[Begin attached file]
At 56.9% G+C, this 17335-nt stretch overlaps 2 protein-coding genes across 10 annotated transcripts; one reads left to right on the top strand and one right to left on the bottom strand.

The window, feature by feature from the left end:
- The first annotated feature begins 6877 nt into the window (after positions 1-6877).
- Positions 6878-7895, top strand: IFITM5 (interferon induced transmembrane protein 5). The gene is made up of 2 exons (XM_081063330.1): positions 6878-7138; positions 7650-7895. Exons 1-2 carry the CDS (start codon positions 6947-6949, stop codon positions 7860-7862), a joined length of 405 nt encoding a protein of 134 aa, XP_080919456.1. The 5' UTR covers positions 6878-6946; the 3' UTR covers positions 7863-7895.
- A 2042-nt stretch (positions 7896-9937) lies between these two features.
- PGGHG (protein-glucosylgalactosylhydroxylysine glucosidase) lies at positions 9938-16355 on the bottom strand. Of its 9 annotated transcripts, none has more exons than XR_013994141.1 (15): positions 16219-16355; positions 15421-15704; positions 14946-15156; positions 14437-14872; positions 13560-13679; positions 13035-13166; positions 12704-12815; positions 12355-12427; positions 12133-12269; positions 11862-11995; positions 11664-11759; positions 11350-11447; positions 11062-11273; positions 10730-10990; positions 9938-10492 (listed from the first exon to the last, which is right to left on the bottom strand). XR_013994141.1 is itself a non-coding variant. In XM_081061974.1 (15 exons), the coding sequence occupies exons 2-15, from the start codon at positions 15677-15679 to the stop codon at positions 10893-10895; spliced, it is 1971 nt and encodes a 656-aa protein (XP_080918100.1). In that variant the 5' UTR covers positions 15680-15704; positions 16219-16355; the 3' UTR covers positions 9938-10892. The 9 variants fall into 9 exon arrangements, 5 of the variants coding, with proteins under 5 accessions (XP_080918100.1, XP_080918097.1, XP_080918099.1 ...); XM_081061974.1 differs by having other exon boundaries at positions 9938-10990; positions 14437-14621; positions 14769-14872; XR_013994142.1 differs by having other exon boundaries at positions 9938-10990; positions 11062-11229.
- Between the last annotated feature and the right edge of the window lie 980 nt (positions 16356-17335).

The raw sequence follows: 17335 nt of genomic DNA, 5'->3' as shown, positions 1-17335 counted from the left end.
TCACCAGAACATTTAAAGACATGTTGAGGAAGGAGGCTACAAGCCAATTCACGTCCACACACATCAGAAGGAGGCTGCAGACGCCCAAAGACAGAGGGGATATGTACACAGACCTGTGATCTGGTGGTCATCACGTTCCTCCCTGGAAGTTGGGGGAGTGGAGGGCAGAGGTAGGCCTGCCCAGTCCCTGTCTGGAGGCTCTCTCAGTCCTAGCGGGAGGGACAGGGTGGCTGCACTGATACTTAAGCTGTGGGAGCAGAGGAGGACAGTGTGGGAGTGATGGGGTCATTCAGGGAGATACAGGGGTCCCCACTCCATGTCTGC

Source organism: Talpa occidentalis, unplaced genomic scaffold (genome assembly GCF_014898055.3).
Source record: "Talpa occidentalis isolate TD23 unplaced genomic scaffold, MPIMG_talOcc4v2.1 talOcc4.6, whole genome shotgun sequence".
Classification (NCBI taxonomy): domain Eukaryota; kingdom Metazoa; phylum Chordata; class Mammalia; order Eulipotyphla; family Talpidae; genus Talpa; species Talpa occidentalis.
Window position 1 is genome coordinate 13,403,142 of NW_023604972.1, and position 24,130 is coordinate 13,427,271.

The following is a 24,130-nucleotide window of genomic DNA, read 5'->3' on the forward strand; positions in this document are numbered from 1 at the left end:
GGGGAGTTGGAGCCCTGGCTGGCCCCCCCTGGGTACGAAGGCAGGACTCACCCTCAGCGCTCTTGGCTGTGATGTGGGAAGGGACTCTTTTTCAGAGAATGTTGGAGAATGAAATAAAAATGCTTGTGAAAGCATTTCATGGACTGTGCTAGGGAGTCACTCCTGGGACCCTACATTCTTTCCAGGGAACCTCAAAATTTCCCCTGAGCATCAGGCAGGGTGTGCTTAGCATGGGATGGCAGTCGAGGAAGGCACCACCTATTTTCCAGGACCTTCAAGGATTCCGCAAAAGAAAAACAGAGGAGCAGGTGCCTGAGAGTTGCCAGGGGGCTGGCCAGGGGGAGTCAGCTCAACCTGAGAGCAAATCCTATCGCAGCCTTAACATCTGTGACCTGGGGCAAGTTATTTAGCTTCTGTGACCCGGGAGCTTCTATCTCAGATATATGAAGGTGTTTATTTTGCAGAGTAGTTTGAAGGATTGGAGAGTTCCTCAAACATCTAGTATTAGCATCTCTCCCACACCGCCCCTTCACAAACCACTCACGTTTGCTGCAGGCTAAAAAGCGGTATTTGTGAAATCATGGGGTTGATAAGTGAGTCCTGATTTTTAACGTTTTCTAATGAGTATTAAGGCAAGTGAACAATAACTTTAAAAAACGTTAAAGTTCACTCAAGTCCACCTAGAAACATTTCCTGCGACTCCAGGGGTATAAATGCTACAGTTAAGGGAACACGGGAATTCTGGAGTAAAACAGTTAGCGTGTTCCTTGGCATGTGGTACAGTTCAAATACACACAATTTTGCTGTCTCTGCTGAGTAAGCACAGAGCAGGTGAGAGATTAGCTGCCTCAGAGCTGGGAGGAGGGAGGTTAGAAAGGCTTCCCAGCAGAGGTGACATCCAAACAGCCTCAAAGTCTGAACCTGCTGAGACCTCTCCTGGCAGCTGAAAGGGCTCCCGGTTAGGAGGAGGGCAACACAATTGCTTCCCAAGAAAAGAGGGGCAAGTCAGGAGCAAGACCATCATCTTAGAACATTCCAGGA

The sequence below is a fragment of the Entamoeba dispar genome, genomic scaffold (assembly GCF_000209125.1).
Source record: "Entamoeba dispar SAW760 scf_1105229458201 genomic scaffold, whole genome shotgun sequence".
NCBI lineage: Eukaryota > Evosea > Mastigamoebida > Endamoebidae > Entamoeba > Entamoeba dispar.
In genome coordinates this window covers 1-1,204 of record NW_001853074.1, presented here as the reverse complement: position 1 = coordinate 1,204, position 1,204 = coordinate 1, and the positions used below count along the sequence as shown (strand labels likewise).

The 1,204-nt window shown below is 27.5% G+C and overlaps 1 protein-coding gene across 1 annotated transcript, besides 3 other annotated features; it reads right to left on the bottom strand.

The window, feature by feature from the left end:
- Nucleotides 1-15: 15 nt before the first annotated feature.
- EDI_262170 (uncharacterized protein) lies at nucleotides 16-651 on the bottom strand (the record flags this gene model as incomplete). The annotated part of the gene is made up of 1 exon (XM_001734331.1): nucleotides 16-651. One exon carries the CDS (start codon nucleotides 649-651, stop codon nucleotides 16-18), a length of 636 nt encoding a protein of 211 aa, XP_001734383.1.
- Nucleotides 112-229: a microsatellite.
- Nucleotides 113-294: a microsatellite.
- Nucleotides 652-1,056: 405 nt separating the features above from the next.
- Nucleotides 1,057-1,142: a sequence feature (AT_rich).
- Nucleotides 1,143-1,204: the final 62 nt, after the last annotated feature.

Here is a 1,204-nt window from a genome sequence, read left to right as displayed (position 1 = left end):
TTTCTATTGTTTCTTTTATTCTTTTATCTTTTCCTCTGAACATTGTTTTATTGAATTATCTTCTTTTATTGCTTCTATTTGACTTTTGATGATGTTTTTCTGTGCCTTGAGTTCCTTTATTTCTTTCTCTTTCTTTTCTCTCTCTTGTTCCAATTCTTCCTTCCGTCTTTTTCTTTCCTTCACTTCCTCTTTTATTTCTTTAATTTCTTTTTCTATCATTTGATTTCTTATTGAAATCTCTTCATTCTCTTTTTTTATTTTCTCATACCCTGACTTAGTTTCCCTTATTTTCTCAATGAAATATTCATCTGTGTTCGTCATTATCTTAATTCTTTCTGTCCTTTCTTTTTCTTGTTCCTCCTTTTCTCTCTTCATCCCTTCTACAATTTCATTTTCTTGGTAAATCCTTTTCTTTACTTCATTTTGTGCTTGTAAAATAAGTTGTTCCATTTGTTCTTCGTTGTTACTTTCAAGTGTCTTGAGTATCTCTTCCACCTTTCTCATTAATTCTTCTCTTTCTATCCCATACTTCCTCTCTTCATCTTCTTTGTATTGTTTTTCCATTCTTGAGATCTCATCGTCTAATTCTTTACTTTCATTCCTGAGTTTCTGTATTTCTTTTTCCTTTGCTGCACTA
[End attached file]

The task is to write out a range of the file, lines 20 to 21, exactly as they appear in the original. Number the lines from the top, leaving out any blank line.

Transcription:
The 1,204-nt window shown below is 27.5% G+C and overlaps 1 protein-coding gene across 1 annotated transcript, besides 3 other annotated features; it reads right to left on the bottom strand.

The window, feature by feature from the left end: